Can you describe what you do at your job?
|Meet David G. Brown, PsyD
|David G. Brown, PsyD, Regional Director of Psychological Health, Regional Health Command-Pacific (Provisional)
|View this issue in PDF and Digital formats.
I’m the U.S. Army’s Regional Director of Psychological Health for the Indo-Asia Pacific region as well as the Behavioral Health Consultant for U.S. Pacific Command. The Indo-Asia Pacific region is the largest geographical region within the U.S. Army with the world’s three largest economies, four most populous countries, and seven of the world’s 10 largest Armies, spanning the International Date Line into 36 countries. We have more than 450 staff members serving 495,000 beneficiaries covering more than 52% of the globe.
How do you use your psychology training in that context?
My psychological training prepared me as a clinician, which affords me insights into the hundreds of providers who serve within our region. As a Veteran, I also have shared experiences with our beneficiary population. However, it’s the confluence of being a clinician/Veteran that perhaps serves me and my position best. My training in psychology also taught me to listen and to try to understand those with whom I interact. Lastly, as a result of years of formal training as a student and as a professor, I’ve learned to better code, store, retrieve, and process information. These applications have proven to be invaluable during humanitarian missions and as a loving father.
What did you want to be when you were a child?
As a child, I wanted to be a professional athlete. Consequently, what I learned was that school was always followed by practice, be it practice for soccer, wrestling, basketball, baseball, track, or even band. This sequence was in place through middle school, high school, and college. After graduating college, this routine remained. However, the workday was followed by graduate-level and then doctoral-level courses. Now, my workday is often followed by teaching college classes or taking my daughter to her practice.
Why did you first become interested in psychology?
While on a full basketball scholarship, I was injured and my hope to become a professional athlete ended. My assessment at the time was that I put “all my eggs in one basket” with sports and came up short. However, in the process of working toward my goal to be a professional athlete, I acquired the discipline needed to focus and complete tasks. In an existential dilemma, I “rebelled against the absurdity,” as described by Camus, and I decided to invest completely in my mind and experiences. So, I transferred to a small school in upstate New York and changed my undergraduate major to philosophy/religion and classical literature. As I recall, many of the undergraduate debates ended with limitations of the mind, so I naturally pursued a masters and eventually a doctorate degree in psychology to learn more about the mind and overall well-being. I’ve now taught enough undergraduate through doctoral-level courses to have multiple psychology degrees, yet I still keep teaching and learning more each year.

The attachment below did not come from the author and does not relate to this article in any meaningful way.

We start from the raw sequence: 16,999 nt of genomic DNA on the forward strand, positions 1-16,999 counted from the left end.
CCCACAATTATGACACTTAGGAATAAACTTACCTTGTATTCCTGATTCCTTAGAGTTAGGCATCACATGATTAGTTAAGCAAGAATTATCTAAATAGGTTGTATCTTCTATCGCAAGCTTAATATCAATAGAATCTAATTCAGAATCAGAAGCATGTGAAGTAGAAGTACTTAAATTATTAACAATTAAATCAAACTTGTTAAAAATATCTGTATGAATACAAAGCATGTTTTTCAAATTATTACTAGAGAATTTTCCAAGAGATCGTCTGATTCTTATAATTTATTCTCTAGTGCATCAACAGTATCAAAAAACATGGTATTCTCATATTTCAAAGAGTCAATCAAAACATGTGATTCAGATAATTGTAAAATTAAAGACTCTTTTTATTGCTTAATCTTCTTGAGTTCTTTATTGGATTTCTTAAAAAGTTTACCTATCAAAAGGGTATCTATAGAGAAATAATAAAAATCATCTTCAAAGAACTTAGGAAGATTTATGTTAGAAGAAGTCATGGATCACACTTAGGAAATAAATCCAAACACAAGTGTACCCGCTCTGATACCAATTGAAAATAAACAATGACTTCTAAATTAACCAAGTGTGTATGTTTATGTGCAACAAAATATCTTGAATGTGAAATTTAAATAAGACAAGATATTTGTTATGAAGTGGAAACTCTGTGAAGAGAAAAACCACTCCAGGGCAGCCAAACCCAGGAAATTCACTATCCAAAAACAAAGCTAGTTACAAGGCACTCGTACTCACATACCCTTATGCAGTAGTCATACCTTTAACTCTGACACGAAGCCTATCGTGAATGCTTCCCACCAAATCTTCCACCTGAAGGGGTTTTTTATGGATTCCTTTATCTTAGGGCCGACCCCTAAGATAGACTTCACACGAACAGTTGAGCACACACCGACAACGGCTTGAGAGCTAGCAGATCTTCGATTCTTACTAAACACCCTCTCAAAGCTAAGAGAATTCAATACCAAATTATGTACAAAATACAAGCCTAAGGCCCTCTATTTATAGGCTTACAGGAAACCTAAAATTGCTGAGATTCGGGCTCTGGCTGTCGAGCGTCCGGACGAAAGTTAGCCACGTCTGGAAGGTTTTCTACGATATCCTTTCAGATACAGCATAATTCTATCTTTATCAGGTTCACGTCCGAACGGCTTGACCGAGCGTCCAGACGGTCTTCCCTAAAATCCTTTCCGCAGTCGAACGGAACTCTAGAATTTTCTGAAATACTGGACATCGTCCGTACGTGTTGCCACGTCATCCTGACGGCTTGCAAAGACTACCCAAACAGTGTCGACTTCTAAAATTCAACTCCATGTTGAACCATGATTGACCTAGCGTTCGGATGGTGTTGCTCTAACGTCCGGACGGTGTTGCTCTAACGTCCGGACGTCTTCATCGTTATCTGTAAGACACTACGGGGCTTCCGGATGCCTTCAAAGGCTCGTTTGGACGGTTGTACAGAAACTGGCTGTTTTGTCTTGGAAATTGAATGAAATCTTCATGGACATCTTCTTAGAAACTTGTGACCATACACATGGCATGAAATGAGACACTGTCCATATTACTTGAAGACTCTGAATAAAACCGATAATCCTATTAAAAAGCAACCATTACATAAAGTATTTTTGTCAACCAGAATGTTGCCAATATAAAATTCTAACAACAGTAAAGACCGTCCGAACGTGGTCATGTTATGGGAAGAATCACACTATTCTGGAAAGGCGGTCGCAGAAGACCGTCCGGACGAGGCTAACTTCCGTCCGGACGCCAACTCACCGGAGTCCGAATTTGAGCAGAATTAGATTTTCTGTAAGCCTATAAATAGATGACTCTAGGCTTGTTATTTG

Did you have a mentor who helped you find your career path?
I’ve been blessed to have many mentors, perhaps without their knowledge. There are the mentors with whom we have a personal relationship who nurture, guide, and have a genuine interest in ones’ development. The U.S. Army, Department of Defense, and academia are full of brilliant, caring individuals who offer wise counsel. I believe that I was also “mentored” by the tacit knowledge I’ve acquired by the experiences and actions of others. While deployed in Bosnia in 1990s, the aftermath of ethnic cleansing, mass graves, genocide, and rape camps throughout the former Yugoslavia had a tremendous impact to motivate me to want to better understand the actions of others and to discover what can be done to help the innocent recover from their experiences and subsequent “mind-forged manacles.” An early career introduction to global traumatic events influenced my career commitment toward improving health in the life space of our beneficiaries, at home and abroad.
What sort of jobs did you have before you started your current employment?
My first postundergraduate job was to become a soldier. Since then, I’ve been an instructor, a leader, a researcher, a clinician, a professor, an author, a lecturer, a consultant, a mentor, and a father.
What sort of personalities do you think are conducive with your career?